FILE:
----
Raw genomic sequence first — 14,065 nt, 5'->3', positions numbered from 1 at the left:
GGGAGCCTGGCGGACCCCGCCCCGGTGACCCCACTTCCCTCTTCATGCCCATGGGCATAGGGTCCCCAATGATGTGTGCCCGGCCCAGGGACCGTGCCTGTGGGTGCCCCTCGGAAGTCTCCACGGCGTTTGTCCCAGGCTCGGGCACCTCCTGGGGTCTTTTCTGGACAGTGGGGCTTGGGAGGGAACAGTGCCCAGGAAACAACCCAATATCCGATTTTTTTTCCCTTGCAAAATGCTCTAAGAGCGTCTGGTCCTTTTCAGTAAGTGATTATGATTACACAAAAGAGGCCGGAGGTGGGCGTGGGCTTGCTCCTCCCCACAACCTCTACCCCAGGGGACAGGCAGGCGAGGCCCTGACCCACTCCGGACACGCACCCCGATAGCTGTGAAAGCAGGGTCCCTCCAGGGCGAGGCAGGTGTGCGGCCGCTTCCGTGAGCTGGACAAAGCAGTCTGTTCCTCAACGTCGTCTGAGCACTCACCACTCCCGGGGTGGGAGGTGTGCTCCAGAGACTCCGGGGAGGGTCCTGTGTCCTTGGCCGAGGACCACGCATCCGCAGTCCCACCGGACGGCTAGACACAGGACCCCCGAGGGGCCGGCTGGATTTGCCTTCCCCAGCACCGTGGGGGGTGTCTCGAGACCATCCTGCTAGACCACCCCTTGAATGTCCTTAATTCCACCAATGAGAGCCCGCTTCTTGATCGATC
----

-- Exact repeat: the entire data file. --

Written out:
Raw genomic sequence first — 14,065 nt, 5'->3', positions numbered from 1 at the left:
GGGAGCCTGGCGGACCCCGCCCCGGTGACCCCACTTCCCTCTTCATGCCCATGGGCATAGGGTCCCCAATGATGTGTGCCCGGCCCAGGGACCGTGCCTGTGGGTGCCCCTCGGAAGTCTCCACGGCGTTTGTCCCAGGCTCGGGCACCTCCTGGGGTCTTTTCTGGACAGTGGGGCTTGGGAGGGAACAGTGCCCAGGAAACAACCCAATATCCGATTTTTTTTCCCTTGCAAAATGCTCTAAGAGCGTCTGGTCCTTTTCAGTAAGTGATTATGATTACACAAAAGAGGCCGGAGGTGGGCGTGGGCTTGCTCCTCCCCACAACCTCTACCCCAGGGGACAGGCAGGCGAGGCCCTGACCCACTCCGGACACGCACCCCGATAGCTGTGAAAGCAGGGTCCCTCCAGGGCGAGGCAGGTGTGCGGCCGCTTCCGTGAGCTGGACAAAGCAGTCTGTTCCTCAACGTCGTCTGAGCACTCACCACTCCCGGGGTGGGAGGTGTGCTCCAGAGACTCCGGGGAGGGTCCTGTGTCCTTGGCCGAGGACCACGCATCCGCAGTCCCACCGGACGGCTAGACACAGGACCCCCGAGGGGCCGGCTGGATTTGCCTTCCCCAGCACCGTGGGGGGTGTCTCGAGACCATCCTGCTAGACCACCCCTTGAATGTCCTTAATTCCACCAATGAGAGCCCGCTTCTTGATCGATC